Who We Are

ASIST performers have developed artificial teammates, or agents, to collaborate with human teams in the virtual testbeds of Studies 3 and 4. Additionally, analytic components (ACs) were developed to capture and quantify individual and team processes and outcomes.

Testbed Development Team

Aptima and Arizona State University

The team of Aptima and the Arizona State University Center for Human, Artificial Intelligence, and Robot Teaming conducted experimentation and evaluation of performers’ theories and AI, created a distributed testbed on which to run those evaluations, and coordinated activities across the technical and scientific teams. There were two major versions of the testbed, both of which used Minecraft as a synthetic task environment to collect data on human interaction with ASI. The first version evolved through Studies 1-3 to support virtual laboratory studies with 3-person teams. This version established the architecture for integration of AC and ASI components, experimental controls, and data collection. For Study 4, the team significantly extended the capabilities of the ASIST testbed to support data collection at scale through parallel online data collection, taking inspiration from online gaming services and citizen science efforts.

ASI Agent Development Teams

Carnegie Mellon University Robotics Institute

The CMU-RI Team (consisting of researchers at Carnegie Mellon University and University of Pittsburgh) are developing agents to assist with human teaming that incorporate modular, deep-learning based Theory of Mind models capable of inferring intent and first- and second-order player beliefs, and predictors of various team attributes, in order to generate targeted and contextually relevant interventions.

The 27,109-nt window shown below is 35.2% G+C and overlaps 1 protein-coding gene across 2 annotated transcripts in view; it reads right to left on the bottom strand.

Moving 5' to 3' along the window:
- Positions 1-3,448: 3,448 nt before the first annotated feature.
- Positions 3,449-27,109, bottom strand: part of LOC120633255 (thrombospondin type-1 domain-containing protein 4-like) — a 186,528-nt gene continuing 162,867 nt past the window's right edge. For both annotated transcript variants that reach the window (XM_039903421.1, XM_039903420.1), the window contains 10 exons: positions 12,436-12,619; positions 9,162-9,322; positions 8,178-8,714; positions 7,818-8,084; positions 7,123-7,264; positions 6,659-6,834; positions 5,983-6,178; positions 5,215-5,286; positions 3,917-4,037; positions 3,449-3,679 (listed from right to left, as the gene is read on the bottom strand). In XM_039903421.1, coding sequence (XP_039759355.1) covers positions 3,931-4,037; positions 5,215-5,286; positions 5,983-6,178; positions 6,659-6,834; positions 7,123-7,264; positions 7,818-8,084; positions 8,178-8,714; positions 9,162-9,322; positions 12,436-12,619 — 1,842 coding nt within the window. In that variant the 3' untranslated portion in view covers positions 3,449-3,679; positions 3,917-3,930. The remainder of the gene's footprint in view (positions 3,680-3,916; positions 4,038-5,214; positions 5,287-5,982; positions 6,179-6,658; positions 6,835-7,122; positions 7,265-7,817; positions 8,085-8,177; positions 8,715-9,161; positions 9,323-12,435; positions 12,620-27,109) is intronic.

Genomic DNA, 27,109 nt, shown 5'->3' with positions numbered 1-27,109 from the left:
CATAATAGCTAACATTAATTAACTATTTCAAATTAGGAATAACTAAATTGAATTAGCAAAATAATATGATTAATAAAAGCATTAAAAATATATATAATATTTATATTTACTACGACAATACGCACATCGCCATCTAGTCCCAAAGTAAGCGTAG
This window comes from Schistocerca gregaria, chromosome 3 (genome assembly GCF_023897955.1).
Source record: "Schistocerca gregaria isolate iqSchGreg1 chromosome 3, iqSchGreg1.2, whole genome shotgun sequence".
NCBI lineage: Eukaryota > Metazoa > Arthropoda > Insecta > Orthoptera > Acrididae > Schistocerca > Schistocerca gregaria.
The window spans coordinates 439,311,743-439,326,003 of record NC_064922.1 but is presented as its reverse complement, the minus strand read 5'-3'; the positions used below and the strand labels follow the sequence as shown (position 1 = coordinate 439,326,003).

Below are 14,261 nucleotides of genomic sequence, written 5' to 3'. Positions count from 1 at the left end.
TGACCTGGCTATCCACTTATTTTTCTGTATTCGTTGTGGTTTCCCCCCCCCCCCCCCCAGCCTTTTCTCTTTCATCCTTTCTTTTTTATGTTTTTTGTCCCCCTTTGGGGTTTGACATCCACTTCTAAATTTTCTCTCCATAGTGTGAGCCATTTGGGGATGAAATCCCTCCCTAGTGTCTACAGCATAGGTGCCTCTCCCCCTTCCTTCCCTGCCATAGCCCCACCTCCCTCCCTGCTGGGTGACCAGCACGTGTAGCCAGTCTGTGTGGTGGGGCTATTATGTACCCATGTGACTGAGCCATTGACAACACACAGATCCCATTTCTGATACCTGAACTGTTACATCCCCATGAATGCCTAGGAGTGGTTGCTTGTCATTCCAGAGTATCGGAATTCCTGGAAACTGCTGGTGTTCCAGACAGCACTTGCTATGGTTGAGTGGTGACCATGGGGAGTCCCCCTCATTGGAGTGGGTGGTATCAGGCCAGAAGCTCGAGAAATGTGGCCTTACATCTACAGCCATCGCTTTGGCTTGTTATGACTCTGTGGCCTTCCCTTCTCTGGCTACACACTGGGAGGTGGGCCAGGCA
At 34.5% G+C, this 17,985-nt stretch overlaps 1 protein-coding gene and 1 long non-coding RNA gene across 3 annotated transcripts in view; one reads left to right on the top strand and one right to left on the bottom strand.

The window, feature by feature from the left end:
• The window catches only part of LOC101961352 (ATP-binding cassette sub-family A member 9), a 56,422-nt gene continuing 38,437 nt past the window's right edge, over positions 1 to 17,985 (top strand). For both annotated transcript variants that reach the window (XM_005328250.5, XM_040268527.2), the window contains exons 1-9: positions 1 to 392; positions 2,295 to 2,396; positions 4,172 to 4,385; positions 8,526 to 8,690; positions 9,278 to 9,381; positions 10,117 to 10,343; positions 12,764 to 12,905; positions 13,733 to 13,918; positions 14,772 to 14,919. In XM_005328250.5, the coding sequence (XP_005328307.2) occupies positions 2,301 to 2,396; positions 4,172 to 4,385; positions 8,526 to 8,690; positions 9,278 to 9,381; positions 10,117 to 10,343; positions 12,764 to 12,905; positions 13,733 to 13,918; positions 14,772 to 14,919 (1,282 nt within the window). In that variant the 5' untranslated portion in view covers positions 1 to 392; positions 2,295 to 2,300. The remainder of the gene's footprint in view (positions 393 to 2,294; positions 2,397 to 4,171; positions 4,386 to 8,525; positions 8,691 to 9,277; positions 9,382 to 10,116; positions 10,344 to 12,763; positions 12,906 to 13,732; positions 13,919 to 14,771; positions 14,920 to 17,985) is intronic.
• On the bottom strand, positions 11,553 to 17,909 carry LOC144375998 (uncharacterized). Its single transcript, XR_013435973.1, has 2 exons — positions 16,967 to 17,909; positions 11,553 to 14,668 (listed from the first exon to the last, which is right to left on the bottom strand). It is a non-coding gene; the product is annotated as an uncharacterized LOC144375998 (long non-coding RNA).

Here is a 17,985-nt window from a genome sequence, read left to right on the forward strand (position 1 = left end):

DOLL

The DOLL Team (DOLL and MIT CSAIL) is developing RITA, an artificial social intelligence (ASI) agent that uses: Analytic Components developed by other ASIST performers, State Estimation components to construct a Theory of Mind (ToM) of all the human members of a team, Story Understanding to frame those beliefs into grounded stories, and then generates interventions that are shared with team members resulting in improved team behaviors.

Analytic Component Development Teams

Carnegie Mellon University

CMU is developing a socio-cognitive architecture for collective intelligence to enable ASI agents to diagnose the quality of teamwork and make interventions. The resulting metrics include measures of individual characteristics and abilities and the quality of collective attention, memory, and reasoning processes in teams as they collaborate.

Cornell University

The Cornell team studies how team trust relates to the goals of individual agents in the team. The Cornell Trust Analytic Component (AC) tracks each team member’s goals and subgoals, and how well they align over time. It also measures how and when team members comply with each others’ requests and with requests coming from the artificial agent. Team member compliance with others (humans or AI) is taken to be an example of trusting behavior. The Cornell AC is based on a model in which team members’ trust in other humans and artificial agents increases the more they believe that their goals are aligned.